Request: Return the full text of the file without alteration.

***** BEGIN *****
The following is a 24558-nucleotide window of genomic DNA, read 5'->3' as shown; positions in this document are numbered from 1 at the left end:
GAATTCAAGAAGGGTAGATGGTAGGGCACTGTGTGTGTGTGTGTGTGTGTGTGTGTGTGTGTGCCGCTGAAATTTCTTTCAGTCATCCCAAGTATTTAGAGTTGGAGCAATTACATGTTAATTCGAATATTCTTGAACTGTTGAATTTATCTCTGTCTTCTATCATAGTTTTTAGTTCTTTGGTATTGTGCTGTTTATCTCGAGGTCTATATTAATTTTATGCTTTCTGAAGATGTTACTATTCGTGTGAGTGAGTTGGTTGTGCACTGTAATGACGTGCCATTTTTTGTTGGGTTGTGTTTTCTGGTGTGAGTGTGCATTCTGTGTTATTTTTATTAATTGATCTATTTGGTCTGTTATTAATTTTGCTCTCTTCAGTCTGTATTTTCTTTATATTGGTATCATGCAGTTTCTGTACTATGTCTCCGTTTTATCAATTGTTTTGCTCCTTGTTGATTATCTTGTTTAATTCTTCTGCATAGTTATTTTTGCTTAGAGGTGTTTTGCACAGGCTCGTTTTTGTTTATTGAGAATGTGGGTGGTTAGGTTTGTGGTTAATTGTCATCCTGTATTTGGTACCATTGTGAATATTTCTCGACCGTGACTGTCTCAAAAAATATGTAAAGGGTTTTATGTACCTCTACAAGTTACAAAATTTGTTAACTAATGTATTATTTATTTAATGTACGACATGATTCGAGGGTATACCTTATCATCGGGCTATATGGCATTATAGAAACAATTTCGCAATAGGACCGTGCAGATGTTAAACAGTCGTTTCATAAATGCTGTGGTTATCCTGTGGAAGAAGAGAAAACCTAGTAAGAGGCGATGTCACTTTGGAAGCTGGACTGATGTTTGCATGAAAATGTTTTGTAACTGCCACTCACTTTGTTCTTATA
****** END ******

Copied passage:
The following is a 24558-nucleotide window of genomic DNA, read 5'->3' as shown; positions in this document are numbered from 1 at the left end:
GAATTCAAGAAGGGTAGATGGTAGGGCACTGTGTGTGTGTGTGTGTGTGTGTGTGTGTGTGTGCCGCTGAAATTTCTTTCAGTCATCCCAAGTATTTAGAGTTGGAGCAATTACATGTTAATTCGAATATTCTTGAACTGTTGAATTTATCTCTGTCTTCTATCATAGTTTTTAGTTCTTTGGTATTGTGCTGTTTATCTCGAGGTCTATATTAATTTTATGCTTTCTGAAGATGTTACTATTCGTGTGAGTGAGTTGGTTGTGCACTGTAATGACGTGCCATTTTTTGTTGGGTTGTGTTTTCTGGTGTGAGTGTGCATTCTGTGTTATTTTTATTAATTGATCTATTTGGTCTGTTATTAATTTTGCTCTCTTCAGTCTGTATTTTCTTTATATTGGTATCATGCAGTTTCTGTACTATGTCTCCGTTTTATCAATTGTTTTGCTCCTTGTTGATTATCTTGTTTAATTCTTCTGCATAGTTATTTTTGCTTAGAGGTGTTTTGCACAGGCTCGTTTTTGTTTATTGAGAATGTGGGTGGTTAGGTTTGTGGTTAATTGTCATCCTGTATTTGGTACCATTGTGAATATTTCTCGACCGTGACTGTCTCAAAAAATATGTAAAGGGTTTTATGTACCTCTACAAGTTACAAAATTTGTTAACTAATGTATTATTTATTTAATGTACGACATGATTCGAGGGTATACCTTATCATCGGGCTATATGGCATTATAGAAACAATTTCGCAATAGGACCGTGCAGATGTTAAACAGTCGTTTCATAAATGCTGTGGTTATCCTGTGGAAGAAGAGAAAACCTAGTAAGAGGCGATGTCACTTTGGAAGCTGGACTGATGTTTGCATGAAAATGTTTTGTAACTGCCACTCACTTTGTTCTTATA